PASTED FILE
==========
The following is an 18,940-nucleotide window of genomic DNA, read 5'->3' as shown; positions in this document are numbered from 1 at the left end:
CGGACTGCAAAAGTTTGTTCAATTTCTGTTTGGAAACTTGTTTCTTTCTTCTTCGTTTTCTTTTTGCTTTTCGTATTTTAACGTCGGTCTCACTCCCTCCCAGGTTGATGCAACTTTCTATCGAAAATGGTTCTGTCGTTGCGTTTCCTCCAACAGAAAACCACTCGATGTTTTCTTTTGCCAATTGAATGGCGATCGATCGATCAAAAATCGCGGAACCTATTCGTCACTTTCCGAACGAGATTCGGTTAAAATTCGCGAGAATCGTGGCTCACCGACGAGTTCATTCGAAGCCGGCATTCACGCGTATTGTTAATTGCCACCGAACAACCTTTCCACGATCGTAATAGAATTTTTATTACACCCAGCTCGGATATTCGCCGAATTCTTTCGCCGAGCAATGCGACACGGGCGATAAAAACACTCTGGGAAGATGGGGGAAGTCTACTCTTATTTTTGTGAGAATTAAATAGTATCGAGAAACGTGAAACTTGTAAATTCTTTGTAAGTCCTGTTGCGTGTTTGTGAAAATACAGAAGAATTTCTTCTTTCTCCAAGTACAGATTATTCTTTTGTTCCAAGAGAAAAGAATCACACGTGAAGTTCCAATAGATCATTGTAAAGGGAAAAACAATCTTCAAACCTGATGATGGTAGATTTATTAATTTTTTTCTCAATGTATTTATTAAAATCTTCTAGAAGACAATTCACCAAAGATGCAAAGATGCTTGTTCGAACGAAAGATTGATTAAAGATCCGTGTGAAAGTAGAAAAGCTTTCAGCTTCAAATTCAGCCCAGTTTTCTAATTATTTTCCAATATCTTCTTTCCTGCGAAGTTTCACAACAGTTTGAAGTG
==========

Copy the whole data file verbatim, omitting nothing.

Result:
The following is an 18,940-nucleotide window of genomic DNA, read 5'->3' as shown; positions in this document are numbered from 1 at the left end:
CGGACTGCAAAAGTTTGTTCAATTTCTGTTTGGAAACTTGTTTCTTTCTTCTTCGTTTTCTTTTTGCTTTTCGTATTTTAACGTCGGTCTCACTCCCTCCCAGGTTGATGCAACTTTCTATCGAAAATGGTTCTGTCGTTGCGTTTCCTCCAACAGAAAACCACTCGATGTTTTCTTTTGCCAATTGAATGGCGATCGATCGATCAAAAATCGCGGAACCTATTCGTCACTTTCCGAACGAGATTCGGTTAAAATTCGCGAGAATCGTGGCTCACCGACGAGTTCATTCGAAGCCGGCATTCACGCGTATTGTTAATTGCCACCGAACAACCTTTCCACGATCGTAATAGAATTTTTATTACACCCAGCTCGGATATTCGCCGAATTCTTTCGCCGAGCAATGCGACACGGGCGATAAAAACACTCTGGGAAGATGGGGGAAGTCTACTCTTATTTTTGTGAGAATTAAATAGTATCGAGAAACGTGAAACTTGTAAATTCTTTGTAAGTCCTGTTGCGTGTTTGTGAAAATACAGAAGAATTTCTTCTTTCTCCAAGTACAGATTATTCTTTTGTTCCAAGAGAAAAGAATCACACGTGAAGTTCCAATAGATCATTGTAAAGGGAAAAACAATCTTCAAACCTGATGATGGTAGATTTATTAATTTTTTTCTCAATGTATTTATTAAAATCTTCTAGAAGACAATTCACCAAAGATGCAAAGATGCTTGTTCGAACGAAAGATTGATTAAAGATCCGTGTGAAAGTAGAAAAGCTTTCAGCTTCAAATTCAGCCCAGTTTTCTAATTATTTTCCAATATCTTCTTTCCTGCGAAGTTTCACAACAGTTTGAAGTG